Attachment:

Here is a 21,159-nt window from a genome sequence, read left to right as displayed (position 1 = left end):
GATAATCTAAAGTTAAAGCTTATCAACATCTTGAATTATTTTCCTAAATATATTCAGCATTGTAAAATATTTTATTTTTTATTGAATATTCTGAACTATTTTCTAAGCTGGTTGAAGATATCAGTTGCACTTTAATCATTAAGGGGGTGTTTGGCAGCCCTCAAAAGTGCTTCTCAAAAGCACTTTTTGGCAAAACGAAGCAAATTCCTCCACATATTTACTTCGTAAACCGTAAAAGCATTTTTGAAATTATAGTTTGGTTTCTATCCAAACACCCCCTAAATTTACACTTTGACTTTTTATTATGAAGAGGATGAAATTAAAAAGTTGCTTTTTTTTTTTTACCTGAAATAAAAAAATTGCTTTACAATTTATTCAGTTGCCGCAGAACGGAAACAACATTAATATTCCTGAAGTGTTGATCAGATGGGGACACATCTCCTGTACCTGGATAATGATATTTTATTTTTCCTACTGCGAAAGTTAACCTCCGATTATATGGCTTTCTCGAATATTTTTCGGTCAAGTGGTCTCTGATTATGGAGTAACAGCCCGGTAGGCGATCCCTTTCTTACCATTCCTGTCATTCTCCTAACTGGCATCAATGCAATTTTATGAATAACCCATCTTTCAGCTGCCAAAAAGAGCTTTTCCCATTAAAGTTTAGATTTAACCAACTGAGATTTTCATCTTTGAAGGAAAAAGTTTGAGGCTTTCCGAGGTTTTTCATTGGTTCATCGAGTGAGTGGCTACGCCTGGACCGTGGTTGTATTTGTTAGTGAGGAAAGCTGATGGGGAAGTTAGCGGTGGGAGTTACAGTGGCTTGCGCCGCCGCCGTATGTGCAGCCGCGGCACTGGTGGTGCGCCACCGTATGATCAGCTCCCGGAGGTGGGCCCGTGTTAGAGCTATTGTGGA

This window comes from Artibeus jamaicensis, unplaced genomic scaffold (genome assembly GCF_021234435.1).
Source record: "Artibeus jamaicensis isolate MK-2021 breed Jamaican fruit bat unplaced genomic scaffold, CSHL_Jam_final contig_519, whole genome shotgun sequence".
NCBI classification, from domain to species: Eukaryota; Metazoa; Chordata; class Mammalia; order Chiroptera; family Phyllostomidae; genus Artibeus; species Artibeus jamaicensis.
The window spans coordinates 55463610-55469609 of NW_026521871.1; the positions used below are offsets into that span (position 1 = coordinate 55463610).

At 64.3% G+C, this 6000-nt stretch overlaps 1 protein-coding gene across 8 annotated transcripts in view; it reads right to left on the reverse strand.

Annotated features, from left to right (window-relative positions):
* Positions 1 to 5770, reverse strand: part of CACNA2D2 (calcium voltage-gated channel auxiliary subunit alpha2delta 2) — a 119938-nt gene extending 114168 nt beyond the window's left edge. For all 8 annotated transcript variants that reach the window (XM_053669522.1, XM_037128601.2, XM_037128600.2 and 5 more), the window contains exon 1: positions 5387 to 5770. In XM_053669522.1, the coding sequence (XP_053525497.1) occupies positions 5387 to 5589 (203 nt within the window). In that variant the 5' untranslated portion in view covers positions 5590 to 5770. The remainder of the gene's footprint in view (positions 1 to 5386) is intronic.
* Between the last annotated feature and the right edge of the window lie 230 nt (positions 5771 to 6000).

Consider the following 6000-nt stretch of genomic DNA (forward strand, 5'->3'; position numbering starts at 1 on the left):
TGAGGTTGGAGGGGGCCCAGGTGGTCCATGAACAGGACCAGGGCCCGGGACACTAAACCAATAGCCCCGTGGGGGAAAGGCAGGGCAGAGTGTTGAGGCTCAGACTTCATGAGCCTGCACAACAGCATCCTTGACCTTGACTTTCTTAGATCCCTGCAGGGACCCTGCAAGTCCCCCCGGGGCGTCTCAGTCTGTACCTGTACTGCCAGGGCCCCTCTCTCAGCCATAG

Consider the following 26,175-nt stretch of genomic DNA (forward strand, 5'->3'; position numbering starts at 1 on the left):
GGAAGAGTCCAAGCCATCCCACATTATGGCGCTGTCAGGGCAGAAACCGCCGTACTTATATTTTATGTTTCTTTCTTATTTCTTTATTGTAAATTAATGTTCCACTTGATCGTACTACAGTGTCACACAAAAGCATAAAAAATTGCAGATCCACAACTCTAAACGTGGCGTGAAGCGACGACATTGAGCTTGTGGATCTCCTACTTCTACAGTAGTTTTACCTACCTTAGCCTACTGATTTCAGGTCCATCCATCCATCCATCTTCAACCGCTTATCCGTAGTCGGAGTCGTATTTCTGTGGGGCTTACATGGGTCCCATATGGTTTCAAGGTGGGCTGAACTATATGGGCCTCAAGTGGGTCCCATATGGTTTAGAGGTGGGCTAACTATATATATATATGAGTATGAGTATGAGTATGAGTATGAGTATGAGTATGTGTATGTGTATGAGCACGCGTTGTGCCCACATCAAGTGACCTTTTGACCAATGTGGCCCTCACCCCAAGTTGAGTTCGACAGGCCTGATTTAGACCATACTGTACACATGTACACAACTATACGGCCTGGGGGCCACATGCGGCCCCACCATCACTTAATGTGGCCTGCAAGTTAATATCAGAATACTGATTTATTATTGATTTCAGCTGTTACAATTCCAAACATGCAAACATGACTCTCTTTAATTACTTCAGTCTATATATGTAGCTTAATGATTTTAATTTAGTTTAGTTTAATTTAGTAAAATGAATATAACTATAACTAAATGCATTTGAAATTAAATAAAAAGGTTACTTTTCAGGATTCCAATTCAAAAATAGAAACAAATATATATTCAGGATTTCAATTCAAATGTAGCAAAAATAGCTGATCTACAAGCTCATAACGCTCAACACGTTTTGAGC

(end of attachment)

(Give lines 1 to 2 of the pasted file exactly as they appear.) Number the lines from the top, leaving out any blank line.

Here is a 21,159-nt window from a genome sequence, read left to right as displayed (position 1 = left end):
GATAATCTAAAGTTAAAGCTTATCAACATCTTGAATTATTTTCCTAAATATATTCAGCATTGTAAAATATTTTATTTTTTATTGAATATTCTGAACTATTTTCTAAGCTGGTTGAAGATATCAGTTGCACTTTAATCATTAAGGGGGTGTTTGGCAGCCCTCAAAAGTGCTTCTCAAAAGCACTTTTTGGCAAAACGAAGCAAATTCCTCCACATATTTACTTCGTAAACCGTAAAAGCATTTTTGAAATTATAGTTTGGTTTCTATCCAAACACCCCCTAAATTTACACTTTGACTTTTTATTATGAAGAGGATGAAATTAAAAAGTTGCTTTTTTTTTTTTACCTGAAATAAAAAAATTGCTTTACAATTTATTCAGTTGCCGCAGAACGGAAACAACATTAATATTCCTGAAGTGTTGATCAGATGGGGACACATCTCCTGTACCTGGATAATGATATTTTATTTTTCCTACTGCGAAAGTTAACCTCCGATTATATGGCTTTCTCGAATATTTTTCGGTCAAGTGGTCTCTGATTATGGAGTAACAGCCCGGTAGGCGATCCCTTTCTTACCATTCCTGTCATTCTCCTAACTGGCATCAATGCAATTTTATGAATAACCCATCTTTCAGCTGCCAAAAAGAGCTTTTCCCATTAAAGTTTAGATTTAACCAACTGAGATTTTCATCTTTGAAGGAAAAAGTTTGAGGCTTTCCGAGGTTTTTCATTGGTTCATCGAGTGAGTGGCTACGCCTGGACCGTGGTTGTATTTGTTAGTGAGGAAAGCTGATGGGGAAGTTAGCGGTGGGAGTTACAGTGGCTTGCGCCGCCGCCGTATGTGCAGCCGCGGCACTGGTGGTGCGCCACCGTATGATCAGCTCCCGGAGGTGGGCCCGTGTTAGAGCTATTGTGGA